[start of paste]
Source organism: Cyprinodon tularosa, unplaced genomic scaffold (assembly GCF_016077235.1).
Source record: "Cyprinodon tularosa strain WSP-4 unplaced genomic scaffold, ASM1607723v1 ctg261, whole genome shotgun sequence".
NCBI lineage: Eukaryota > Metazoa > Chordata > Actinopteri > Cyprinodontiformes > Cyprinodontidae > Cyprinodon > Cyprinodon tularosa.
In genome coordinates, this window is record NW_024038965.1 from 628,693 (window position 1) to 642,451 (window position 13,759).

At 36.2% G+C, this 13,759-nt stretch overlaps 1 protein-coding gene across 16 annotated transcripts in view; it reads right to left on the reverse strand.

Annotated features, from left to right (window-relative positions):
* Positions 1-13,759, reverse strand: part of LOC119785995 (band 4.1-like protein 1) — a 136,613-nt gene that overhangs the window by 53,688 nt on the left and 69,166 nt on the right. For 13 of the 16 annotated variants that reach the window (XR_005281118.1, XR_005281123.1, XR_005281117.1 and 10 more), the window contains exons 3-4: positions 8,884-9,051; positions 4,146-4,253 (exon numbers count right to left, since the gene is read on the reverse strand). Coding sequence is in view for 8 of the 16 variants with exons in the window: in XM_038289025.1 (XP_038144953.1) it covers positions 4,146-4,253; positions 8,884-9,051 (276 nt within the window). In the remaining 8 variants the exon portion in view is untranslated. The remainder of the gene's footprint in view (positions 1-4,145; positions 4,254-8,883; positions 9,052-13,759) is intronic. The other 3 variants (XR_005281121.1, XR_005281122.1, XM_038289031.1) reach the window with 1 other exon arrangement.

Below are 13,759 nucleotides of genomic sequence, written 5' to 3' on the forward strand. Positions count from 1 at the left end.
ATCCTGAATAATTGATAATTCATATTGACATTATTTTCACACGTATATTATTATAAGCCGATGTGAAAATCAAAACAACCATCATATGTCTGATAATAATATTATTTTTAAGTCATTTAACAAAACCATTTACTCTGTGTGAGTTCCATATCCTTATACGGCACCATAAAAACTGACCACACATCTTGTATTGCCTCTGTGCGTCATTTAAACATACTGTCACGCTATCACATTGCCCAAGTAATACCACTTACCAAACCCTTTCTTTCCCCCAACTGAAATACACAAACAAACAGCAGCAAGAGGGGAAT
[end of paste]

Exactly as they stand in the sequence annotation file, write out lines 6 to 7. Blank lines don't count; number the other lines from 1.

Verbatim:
Annotated features, from left to right (window-relative positions):
* Positions 1-13,759, reverse strand: part of LOC119785995 (band 4.1-like protein 1) — a 136,613-nt gene that overhangs the window by 53,688 nt on the left and 69,166 nt on the right. For 13 of the 16 annotated variants that reach the window (XR_005281118.1, XR_005281123.1, XR_005281117.1 and 10 more), the window contains exons 3-4: positions 8,884-9,051; positions 4,146-4,253 (exon numbers count right to left, since the gene is read on the reverse strand). Coding sequence is in view for 8 of the 16 variants with exons in the window: in XM_038289025.1 (XP_038144953.1) it covers positions 4,146-4,253; positions 8,884-9,051 (276 nt within the window). In the remaining 8 variants the exon portion in view is untranslated. The remainder of the gene's footprint in view (positions 1-4,145; positions 4,254-8,883; positions 9,052-13,759) is intronic. The other 3 variants (XR_005281121.1, XR_005281122.1, XM_038289031.1) reach the window with 1 other exon arrangement.